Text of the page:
A Note to the Tooth Fairy

The tooth fairy is an imaginary character who is said to exchange a child’s recently lost baby tooth for money.

Whether a child is told the story about the tooth fairy or not is up to parents. It could be one way to help ensure good dental habits if parents tell their kids that the tooth fairy pays more for a healthy, perfect baby tooth than for one rotted by tooth decay!

One woman was recently reminded about her childhood belief in the tooth fairy when her father found a letter she had written to the tooth fairy. But, it’s not what you think!

In the letter, addressed to the “not very dear Tooth Fairy,” the girl points out that this is the second time the tooth fairy has forgotten to visit her to give her money for her baby tooth.

She goes on to write that “you’re through collecting teeth from [me]. From now on, I’m keeping my own teeth.”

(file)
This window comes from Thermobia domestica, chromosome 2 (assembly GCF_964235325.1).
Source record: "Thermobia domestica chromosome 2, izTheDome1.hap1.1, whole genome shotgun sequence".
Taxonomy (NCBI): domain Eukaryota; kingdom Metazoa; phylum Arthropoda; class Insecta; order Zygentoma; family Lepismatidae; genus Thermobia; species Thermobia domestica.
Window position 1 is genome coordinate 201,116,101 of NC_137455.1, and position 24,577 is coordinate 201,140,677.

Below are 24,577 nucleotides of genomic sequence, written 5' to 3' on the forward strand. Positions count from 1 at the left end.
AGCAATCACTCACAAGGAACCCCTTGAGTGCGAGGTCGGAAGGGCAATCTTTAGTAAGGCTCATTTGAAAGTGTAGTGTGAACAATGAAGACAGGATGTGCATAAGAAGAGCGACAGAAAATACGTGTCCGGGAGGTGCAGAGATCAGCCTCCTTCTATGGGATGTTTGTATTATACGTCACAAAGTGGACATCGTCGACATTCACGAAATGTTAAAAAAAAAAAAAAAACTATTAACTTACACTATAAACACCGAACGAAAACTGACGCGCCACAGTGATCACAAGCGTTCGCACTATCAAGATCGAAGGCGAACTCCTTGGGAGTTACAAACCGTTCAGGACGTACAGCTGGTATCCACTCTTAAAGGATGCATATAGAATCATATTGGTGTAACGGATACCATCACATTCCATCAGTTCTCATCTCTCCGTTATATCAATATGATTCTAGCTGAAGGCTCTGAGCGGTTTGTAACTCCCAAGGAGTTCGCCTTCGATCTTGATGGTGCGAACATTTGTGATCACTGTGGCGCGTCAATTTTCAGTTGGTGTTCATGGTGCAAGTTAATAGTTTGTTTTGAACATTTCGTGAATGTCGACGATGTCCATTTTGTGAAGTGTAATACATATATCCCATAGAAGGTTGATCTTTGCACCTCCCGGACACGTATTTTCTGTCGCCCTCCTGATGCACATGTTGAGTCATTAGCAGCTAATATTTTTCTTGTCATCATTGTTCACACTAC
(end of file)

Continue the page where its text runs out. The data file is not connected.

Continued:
This girl’s passive-aggressive letter to the tooth fairy highlights a child’s imagination and passion. All parents can help channel this type of passion into taking good care of one’s teeth, both baby teeth and permanent teeth.

By the time a child is about three years old, they will have 20 baby teeth – also called milk teeth or primary teeth. These baby teeth will start to fall out when a child is around six years old, and permanent teeth will take their place. By the time the child is 12 years old, he or she usually has a full mouth of permanent teeth.

However, well before a child has lost all his baby teeth and has all permanent teeth, it’s very important to have good dental habits such as brushing and flossing teeth daily. Parents can introduce the use of a soft toothbrush as early as the eruption of the first tooth, starting to teach about and model proper tooth brushing. Brushing baby teeth is very important!

With good oral hygiene, parents can help ensure that their kids don’t lose their baby teeth to tooth decay, which could negatively impact their future permanent teeth and oral health.